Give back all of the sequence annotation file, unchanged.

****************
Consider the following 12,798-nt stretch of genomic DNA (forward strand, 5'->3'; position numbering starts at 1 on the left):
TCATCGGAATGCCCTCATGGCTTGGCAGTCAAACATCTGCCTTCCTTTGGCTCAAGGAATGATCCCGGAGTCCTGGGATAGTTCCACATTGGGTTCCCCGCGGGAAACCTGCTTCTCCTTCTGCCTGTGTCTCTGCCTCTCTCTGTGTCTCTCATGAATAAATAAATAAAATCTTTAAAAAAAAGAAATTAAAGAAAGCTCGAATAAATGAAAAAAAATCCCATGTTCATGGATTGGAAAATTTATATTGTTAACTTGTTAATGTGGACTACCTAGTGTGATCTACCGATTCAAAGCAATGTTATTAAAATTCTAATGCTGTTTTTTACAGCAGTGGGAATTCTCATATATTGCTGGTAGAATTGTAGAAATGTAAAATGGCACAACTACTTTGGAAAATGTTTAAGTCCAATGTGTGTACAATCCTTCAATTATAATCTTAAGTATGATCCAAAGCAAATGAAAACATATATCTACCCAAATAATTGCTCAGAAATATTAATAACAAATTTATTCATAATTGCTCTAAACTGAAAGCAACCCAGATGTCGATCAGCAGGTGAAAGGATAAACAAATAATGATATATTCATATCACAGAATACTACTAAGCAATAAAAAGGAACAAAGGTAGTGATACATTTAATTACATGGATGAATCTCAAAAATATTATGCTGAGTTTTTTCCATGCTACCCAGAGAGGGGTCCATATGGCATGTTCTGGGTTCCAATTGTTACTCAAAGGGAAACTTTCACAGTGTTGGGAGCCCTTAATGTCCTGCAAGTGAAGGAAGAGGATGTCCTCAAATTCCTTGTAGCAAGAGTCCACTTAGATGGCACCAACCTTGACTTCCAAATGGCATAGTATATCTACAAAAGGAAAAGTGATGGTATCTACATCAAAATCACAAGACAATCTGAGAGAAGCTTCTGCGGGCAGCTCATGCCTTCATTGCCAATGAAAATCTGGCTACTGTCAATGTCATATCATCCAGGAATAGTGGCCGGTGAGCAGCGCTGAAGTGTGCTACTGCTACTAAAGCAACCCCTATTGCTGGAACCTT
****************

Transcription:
Consider the following 12,798-nt stretch of genomic DNA (forward strand, 5'->3'; position numbering starts at 1 on the left):
TCATCGGAATGCCCTCATGGCTTGGCAGTCAAACATCTGCCTTCCTTTGGCTCAAGGAATGATCCCGGAGTCCTGGGATAGTTCCACATTGGGTTCCCCGCGGGAAACCTGCTTCTCCTTCTGCCTGTGTCTCTGCCTCTCTCTGTGTCTCTCATGAATAAATAAATAAAATCTTTAAAAAAAAGAAATTAAAGAAAGCTCGAATAAATGAAAAAAAATCCCATGTTCATGGATTGGAAAATTTATATTGTTAACTTGTTAATGTGGACTACCTAGTGTGATCTACCGATTCAAAGCAATGTTATTAAAATTCTAATGCTGTTTTTTACAGCAGTGGGAATTCTCATATATTGCTGGTAGAATTGTAGAAATGTAAAATGGCACAACTACTTTGGAAAATGTTTAAGTCCAATGTGTGTACAATCCTTCAATTATAATCTTAAGTATGATCCAAAGCAAATGAAAACATATATCTACCCAAATAATTGCTCAGAAATATTAATAACAAATTTATTCATAATTGCTCTAAACTGAAAGCAACCCAGATGTCGATCAGCAGGTGAAAGGATAAACAAATAATGATATATTCATATCACAGAATACTACTAAGCAATAAAAAGGAACAAAGGTAGTGATACATTTAATTACATGGATGAATCTCAAAAATATTATGCTGAGTTTTTTCCATGCTACCCAGAGAGGGGTCCATATGGCATGTTCTGGGTTCCAATTGTTACTCAAAGGGAAACTTTCACAGTGTTGGGAGCCCTTAATGTCCTGCAAGTGAAGGAAGAGGATGTCCTCAAATTCCTTGTAGCAAGAGTCCACTTAGATGGCACCAACCTTGACTTCCAAATGGCATAGTATATCTACAAAAGGAAAAGTGATGGTATCTACATCAAAATCACAAGACAATCTGAGAGAAGCTTCTGCGGGCAGCTCATGCCTTCATTGCCAATGAAAATCTGGCTACTGTCAATGTCATATCATCCAGGAATAGTGGCCGGTGAGCAGCGCTGAAGTGTGCTACTGCTACTAAAGCAACCCCTATTGCTGGAACCTT